Wednesday, February 14, 2007

This Man Loves Hedge Funds. Really.

Ever since The Washington Post morphed from pseudo-liberal to neoconservative, it started adding some truly awful pundits. Among the worst was the Brit spoiled Fauntleroy, Sebastian Mallaby. This wanker has given us some wonderful excuses on why it would be beneficial for the United States to assume the Victorian mantle of the British empire yada yada -- at least he's more honest at preferring global dominance than some of his colleagues.
But in the Jan.-Feb. Foreign Affairs, Mallaby has outdone himself, arguing against any regulation of hedge funds. Some of his points on the self-regulation of hypercapitalism may have merit, but he never addresses the central moral problem of hedge funds and super-wealth -- that it is simply wrong for any individual, even a mathematical genius, to make hundreds of millions of dollars a year. Hedge fund managers accumulate much greater personal wealth than investment bank partners or Silicon Valley CEOs, and Mallaby doesn't have a problem with that. Yes, the most obvious problem with hedge funds is the ones that go bad, like Long Term Capital Management and Amaranth Advisors, but the more insidious (and obvious) problem is that at a time of growing income disparity, it is simply wrong for anyone to make that much money from global flows of capital. And Mallaby is morally bankrupt for not recognizing that.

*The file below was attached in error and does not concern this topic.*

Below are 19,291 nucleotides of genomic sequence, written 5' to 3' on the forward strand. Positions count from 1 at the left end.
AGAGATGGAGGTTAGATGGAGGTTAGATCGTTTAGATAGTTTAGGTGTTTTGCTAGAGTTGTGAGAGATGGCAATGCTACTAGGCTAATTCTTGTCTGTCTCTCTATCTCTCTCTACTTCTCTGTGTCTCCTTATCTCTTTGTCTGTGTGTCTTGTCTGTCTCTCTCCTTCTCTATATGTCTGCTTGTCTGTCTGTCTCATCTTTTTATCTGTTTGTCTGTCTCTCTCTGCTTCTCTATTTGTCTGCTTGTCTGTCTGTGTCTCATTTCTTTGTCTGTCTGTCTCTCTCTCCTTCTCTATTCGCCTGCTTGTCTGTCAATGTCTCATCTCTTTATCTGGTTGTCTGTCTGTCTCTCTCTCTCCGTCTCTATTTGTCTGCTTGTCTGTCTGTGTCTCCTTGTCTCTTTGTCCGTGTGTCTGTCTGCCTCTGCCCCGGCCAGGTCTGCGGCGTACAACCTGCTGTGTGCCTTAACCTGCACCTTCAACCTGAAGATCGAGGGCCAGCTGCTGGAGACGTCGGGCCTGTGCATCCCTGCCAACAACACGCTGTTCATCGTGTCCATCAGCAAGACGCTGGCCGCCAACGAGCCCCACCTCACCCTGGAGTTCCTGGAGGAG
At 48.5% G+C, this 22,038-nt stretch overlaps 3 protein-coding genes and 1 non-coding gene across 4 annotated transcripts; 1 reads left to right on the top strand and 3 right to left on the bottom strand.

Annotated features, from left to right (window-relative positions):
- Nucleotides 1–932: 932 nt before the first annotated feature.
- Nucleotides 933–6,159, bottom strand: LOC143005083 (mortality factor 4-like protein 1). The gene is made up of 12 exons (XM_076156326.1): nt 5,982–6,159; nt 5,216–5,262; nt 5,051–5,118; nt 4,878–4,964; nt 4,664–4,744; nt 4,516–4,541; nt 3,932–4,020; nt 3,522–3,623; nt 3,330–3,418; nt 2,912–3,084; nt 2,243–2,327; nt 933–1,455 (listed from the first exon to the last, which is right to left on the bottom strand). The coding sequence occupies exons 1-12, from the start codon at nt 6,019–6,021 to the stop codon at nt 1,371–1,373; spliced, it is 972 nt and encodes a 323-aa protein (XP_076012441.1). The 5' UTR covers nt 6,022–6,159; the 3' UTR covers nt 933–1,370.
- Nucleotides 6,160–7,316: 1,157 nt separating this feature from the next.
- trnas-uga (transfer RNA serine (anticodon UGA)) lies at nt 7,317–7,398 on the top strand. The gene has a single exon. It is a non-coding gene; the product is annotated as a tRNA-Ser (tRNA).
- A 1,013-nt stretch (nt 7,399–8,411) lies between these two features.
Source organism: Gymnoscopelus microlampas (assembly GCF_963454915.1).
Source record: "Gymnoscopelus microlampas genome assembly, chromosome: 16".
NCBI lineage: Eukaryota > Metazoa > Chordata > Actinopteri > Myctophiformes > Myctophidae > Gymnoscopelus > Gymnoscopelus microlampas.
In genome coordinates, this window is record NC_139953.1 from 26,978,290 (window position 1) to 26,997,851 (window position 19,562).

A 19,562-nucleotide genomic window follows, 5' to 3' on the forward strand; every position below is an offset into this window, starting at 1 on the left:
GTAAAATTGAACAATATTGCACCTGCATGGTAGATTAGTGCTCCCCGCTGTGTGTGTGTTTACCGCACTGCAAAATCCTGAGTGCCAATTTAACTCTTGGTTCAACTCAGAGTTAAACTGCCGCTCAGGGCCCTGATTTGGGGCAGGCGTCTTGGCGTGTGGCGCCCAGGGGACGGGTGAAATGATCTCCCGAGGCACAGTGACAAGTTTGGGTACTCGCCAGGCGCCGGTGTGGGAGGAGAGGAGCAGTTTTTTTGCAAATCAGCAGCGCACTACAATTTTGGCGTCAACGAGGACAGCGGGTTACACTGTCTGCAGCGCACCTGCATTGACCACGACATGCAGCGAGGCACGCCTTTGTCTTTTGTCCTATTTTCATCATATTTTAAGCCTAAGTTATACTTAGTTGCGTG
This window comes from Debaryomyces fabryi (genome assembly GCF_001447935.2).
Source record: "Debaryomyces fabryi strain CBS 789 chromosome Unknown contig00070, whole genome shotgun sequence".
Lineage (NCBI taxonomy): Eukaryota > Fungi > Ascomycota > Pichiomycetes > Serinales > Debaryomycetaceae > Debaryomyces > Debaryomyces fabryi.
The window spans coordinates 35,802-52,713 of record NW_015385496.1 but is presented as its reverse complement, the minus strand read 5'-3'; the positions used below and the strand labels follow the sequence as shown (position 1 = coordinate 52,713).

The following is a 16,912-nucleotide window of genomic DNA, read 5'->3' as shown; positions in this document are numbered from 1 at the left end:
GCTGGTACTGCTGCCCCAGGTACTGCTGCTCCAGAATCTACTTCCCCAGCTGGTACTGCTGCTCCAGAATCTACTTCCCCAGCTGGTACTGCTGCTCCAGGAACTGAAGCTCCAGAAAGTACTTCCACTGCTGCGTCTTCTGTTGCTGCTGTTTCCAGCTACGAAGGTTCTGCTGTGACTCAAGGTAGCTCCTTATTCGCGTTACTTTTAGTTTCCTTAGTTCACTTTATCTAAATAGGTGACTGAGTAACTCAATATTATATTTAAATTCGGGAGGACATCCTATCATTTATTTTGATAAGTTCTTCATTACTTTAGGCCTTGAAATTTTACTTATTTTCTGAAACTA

CORRECTION: As of two weeks ago, Mallaby has left the WP to join the Council on Foreign Relations as head of the Greenberg Center of Geoeconomic Studies. Heaven help us all. And thanks to Doug Henwood for pointing this out.

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